Once you’ve created a version of your application in Unity you want to be able to test or share without having to have Unity open, it’s time to build the application to an executable file.
Doing so is simple, clicking file →build settings will open the build window where you can choose which scenes to include in the build, useful if you have been using a test scene for building new features or have unfinished levels that you don’t wish to include. …
To play an audio clip in Unity, you only need to add an “Audio Source“ component to a game object, enable “Play On Awake”, and drag the desired audio clip into the AudioClip field.
To play an audio clip through code, in a response to something happening in the app is not much more complicated.
First you need a reference to an audio source.
Here I placed my audio source on a separate game object and dragged it into the open field in the inspector.
To start working with post processing in Unity is simple, go into the package manager (window — package manager), choose Unity packages in the packages dropdown menu, and hit install.
Once the package has been installed, return to your hierarchy and create a new empty game object, and add the “Post-process Volume” component.
Before we can see any post processing effects however, we need to add a “Post-process Layer” component to the camera.
Next we need to create a post-processing layer in the Layer settings, accessed through the layer dropdown menu at the top of the inspector, click add layer…
Usually when making a video game that needs to visualize player health, a health bar or lives counter is the simple and generally reliable way to do it, but it’s also not very interesting to look at.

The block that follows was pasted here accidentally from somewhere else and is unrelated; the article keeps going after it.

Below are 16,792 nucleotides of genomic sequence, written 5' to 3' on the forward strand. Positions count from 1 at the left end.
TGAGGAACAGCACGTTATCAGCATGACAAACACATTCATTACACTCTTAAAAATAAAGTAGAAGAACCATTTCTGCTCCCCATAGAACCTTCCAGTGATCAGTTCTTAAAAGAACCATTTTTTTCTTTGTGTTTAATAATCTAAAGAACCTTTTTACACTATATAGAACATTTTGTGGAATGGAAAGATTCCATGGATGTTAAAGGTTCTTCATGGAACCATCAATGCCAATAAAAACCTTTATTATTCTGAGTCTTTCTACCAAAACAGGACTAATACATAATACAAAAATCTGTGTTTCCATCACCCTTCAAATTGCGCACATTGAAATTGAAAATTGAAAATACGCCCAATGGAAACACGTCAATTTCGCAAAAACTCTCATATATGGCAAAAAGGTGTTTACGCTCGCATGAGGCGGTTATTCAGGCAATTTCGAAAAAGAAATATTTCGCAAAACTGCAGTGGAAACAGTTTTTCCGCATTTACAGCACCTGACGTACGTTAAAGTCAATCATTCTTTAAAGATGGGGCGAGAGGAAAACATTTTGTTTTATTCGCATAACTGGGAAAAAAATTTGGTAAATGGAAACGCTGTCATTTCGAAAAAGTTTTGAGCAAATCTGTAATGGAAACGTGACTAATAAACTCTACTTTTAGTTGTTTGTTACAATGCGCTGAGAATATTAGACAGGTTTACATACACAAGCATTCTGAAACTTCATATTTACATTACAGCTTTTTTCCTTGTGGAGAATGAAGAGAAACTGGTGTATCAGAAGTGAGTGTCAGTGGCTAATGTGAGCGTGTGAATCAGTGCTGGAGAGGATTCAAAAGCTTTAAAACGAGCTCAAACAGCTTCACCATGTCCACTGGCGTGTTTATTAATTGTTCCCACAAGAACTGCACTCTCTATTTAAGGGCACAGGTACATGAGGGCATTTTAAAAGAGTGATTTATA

So lets create some visualization for the player model being damaged.
Here is my healthy player character.
GamedevHQ provided me with some 2D animations to represent player health, a fire with a smoke trail.
Any good game needs explosions.
But how does one make an explosion in Unity?
With animations of course!
GamedevHQ provides a custom explosion animation for the enemy character in their 2D game course.
Just like in my article about 2D animations in Unity, I select the enemy prefab, open the animation window, create the animation, and drag in the animation frames.
However when I try to play the game, the enemies explode immediately.
Once you’ve created some basic gameplay for your game, you’ll probably have to be able to either restart because you lost, or go to the next level.
This is where the LoadScene function comes in.
Taking either and int, for the sceneBuildIndex, which you can see in the build settings window on the right.
As part of the GamedevHQ 2D game course I was tasked with creating a retro game over screen. So, a great big text box saying “GAME OVER”, but to add some spice, make it flicker on and off.
First I need the great big GAME OVER text, a simple UI text element handles this nicely.
Building UI in Unity is amazingly powerful and easy.
Start by right clicking in the hierachy, go to UI, and select Canvas
In the Canvas game object you’ll find:
A Rect transform, a sub type of transform that all UI elements use.
A Canvas defining how the canvas is integrated into the application.
A Canvas Scaler, defining how the UI should react to changing screen sizes.
And a Graphics Raycaster allowing you to register clicks on the canvas.
When writing a program, if statements are a powerful tool for branching code, but sometimes you need to make a lot of individual checks on a single variable, and filling up 100+ lines of code with “if else” statements is at best unappealing.
This is where switch statements come in. Taking a single variable and comparing it against a case, here typeOfPowerUp is an integer value with an intended range of 0–2. When the variable and case compare true, it executes the code like a typical if statement.
But what if I accidentally assign a value greater than 2 to…